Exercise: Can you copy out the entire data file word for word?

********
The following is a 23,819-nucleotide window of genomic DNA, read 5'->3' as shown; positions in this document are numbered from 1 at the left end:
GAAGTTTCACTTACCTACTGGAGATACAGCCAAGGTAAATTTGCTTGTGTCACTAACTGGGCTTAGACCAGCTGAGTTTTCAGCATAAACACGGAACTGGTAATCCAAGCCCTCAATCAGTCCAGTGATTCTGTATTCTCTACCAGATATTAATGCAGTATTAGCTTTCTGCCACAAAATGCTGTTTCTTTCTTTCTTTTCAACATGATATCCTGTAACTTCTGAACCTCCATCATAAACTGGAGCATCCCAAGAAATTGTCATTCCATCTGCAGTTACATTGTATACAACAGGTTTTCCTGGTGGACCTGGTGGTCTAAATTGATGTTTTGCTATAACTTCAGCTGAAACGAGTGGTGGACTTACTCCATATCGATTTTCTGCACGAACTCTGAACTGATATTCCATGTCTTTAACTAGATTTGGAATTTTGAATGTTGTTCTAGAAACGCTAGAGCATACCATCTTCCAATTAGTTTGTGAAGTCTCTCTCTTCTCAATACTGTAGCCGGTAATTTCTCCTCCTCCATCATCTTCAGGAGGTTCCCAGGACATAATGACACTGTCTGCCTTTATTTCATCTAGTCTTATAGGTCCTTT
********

The following is a 23,819-nucleotide window of genomic DNA, read 5'->3' as shown; positions in this document are numbered from 1 at the left end:
GAAGTTTCACTTACCTACTGGAGATACAGCCAAGGTAAATTTGCTTGTGTCACTAACTGGGCTTAGACCAGCTGAGTTTTCAGCATAAACACGGAACTGGTAATCCAAGCCCTCAATCAGTCCAGTGATTCTGTATTCTCTACCAGATATTAATGCAGTATTAGCTTTCTGCCACAAAATGCTGTTTCTTTCTTTCTTTTCAACATGATATCCTGTAACTTCTGAACCTCCATCATAAACTGGAGCATCCCAAGAAATTGTCATTCCATCTGCAGTTACATTGTATACAACAGGTTTTCCTGGTGGACCTGGTGGTCTAAATTGATGTTTTGCTATAACTTCAGCTGAAACGAGTGGTGGACTTACTCCATATCGATTTTCTGCACGAACTCTGAACTGATATTCCATGTCTTTAACTAGATTTGGAATTTTGAATGTTGTTCTAGAAACGCTAGAGCATACCATCTTCCAATTAGTTTGTGAAGTCTCTCTCTTCTCAATACTGTAGCCGGTAATTTCTCCTCCTCCATCATCTTCAGGAGGTTCCCAGGACATAATGACACTGTCTGCCTTTATTTCATCTAGTCTTATAGGTCCTTT